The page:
Brotherhood of St Laurence

Economic insecurity and intimate partner violence in Australia during the COVID-19 pandemic / Anthony Morgan ; Hayley Boxall ; ANROWS

By: Morgan, Anthony | Australia's National Research Organisation for Women's Safety
Contributor(s): Boxall, Hayley
Series: Research report / Australia's National Research Organisation for Women's Safety ; 02/2022, January 2022Publisher: Sydney, NSW : Australia's National Research Organisation for Women's Safety (ANROWS), 2022Description: iv, 70 p. ill. PDFISBN: 9781922645166 (PDF)Subject(s): Violence Against Women | Domestic Violence | Family violence | Intimate partner violence | Finance, Personal | Economic Security | COVID-19 | Coronavirus | PandemicsOnline Resources: DOWNLOAD PDF
List(s) this item appears in: New Book List 2022
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The COVID-19 pandemic has highlighted significant concerns about the “shadow pandemic” of violence against women and children, in particular intimate partner violence (IPV). There is now a large body of research in Australia exploring the effects of the pandemic on violence against women and children, and specifically IPV. The research has indicated that matters being referred to IPV services are more complex, and victims and survivors are experiencing increased barriers to reporting IPV and seeking support. Economic insecurity and intimate partner violence in Australia during the COVID-19 pandemic, led by Anthony Morgan and Hayley Boxall at the Australian Institute of Criminology, focuses on the intersection of economic insecurity and women’s experiences of IPV in the context of the COVID-19 pandemic in Australia. The findings are based on a survey of 10,000 women in Australia, aged 18 years and over, administered between February and April 2021. This report represents Stage 2 of a larger national study, with Stage 1 focusing on women’s experiences of IPV more broadly during the first 12 months of the pandemic. The report found that experiences of economic insecurity were common among women during the first 12 months of COVID-19. Economic insecurity was associated with an increased likelihood of IPV among women and co-occurred with other vulnerabilities reported by women which were associated with an increased likelihood of IPV. The report also found that economic disparity within relationships was associated with IPV – even after controlling for economic insecurity. The relationship between economic status, stress and disparity and IPV varied according to the type of IPV, and whether it was experienced as a chronic condition or an acute stressor. Finally, consistent with other Australian and international research, there was clear evidence that the acute economic stressors associated with the COVID-19 pandemic were associated with both the onset and escalation of IPV. [website] January 2022 Bibliography : p, 55-60 © ANROWS 2022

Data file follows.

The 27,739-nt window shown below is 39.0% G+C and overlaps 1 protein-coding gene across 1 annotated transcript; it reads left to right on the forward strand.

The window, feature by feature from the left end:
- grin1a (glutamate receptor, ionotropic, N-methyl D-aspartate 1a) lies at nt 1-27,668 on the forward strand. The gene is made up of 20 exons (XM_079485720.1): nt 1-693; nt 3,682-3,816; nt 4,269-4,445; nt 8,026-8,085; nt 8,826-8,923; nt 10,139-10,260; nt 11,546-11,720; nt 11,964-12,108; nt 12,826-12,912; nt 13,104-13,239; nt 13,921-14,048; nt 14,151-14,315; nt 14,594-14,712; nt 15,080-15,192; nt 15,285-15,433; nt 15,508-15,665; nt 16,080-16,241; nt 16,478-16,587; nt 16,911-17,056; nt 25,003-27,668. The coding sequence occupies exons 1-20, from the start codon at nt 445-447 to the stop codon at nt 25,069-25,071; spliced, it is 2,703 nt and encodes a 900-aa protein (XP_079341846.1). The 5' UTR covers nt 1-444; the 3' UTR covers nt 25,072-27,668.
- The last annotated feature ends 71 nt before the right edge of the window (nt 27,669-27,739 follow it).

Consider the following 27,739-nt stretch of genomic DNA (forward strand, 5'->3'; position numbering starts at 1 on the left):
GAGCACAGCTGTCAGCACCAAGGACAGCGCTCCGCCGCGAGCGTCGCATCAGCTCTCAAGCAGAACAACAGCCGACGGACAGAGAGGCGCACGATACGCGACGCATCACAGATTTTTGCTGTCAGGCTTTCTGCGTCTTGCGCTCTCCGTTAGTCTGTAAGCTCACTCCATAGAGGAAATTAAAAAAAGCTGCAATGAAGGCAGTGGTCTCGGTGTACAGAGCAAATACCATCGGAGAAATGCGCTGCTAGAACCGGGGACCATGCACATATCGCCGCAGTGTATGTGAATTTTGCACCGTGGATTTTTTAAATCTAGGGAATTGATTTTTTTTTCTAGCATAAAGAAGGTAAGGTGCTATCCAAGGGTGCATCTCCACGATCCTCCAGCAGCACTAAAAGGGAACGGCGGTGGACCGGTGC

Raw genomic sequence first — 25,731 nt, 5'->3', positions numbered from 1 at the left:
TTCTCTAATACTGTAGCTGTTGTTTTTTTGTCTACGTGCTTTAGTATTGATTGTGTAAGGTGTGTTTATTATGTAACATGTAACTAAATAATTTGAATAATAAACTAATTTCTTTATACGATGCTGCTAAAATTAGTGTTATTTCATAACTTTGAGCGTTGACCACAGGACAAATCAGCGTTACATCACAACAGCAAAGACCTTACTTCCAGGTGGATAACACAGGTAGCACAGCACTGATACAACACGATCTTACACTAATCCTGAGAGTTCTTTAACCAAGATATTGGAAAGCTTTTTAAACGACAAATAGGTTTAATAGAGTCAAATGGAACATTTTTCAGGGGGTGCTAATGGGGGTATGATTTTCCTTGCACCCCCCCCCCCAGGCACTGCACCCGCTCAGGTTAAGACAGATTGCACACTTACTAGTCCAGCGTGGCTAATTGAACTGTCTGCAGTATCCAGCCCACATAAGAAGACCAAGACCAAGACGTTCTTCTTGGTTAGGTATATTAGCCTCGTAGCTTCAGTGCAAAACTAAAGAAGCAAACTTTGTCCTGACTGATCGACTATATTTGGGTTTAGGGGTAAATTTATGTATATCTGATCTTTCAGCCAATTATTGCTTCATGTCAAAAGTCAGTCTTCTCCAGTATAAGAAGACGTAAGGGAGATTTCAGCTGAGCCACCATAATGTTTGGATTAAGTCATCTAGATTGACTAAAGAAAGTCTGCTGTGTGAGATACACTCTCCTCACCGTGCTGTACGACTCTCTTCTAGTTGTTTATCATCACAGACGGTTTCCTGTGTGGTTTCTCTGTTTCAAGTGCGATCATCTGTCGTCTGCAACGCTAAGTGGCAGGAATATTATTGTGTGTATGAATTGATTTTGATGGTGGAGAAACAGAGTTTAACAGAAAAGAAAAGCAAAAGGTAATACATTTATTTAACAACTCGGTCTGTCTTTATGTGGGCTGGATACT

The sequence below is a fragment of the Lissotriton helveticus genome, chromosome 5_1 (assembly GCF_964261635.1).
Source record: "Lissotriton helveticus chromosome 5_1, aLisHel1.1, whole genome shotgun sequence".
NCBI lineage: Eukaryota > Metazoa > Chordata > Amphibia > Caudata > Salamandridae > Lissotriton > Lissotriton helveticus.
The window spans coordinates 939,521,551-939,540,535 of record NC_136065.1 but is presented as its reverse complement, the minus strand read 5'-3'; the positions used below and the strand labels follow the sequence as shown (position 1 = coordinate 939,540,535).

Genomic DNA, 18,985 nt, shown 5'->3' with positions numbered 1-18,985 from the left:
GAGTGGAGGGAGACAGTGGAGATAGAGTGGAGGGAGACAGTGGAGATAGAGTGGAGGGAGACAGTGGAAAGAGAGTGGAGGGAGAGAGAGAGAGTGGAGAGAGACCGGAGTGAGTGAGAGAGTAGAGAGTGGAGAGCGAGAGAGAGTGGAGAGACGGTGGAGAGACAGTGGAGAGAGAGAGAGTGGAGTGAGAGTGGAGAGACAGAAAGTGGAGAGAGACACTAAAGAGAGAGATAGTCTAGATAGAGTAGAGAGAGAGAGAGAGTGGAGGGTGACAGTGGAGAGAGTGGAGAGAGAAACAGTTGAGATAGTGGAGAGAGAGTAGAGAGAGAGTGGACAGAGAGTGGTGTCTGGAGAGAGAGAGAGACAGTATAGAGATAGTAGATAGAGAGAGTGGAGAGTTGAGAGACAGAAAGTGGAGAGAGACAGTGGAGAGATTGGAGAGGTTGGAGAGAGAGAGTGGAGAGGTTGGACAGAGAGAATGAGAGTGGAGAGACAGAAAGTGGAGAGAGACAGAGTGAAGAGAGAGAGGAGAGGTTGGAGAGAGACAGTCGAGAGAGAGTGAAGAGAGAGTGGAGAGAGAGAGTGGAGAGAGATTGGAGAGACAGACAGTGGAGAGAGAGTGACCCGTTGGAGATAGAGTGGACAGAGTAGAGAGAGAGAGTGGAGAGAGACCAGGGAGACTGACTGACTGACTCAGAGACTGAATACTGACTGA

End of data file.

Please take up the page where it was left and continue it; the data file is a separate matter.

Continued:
Item type Current library Call number Status Notes Date due Barcode
Electronic Brotherhood of St Laurence
Available CC BY-NC 3.0 AU

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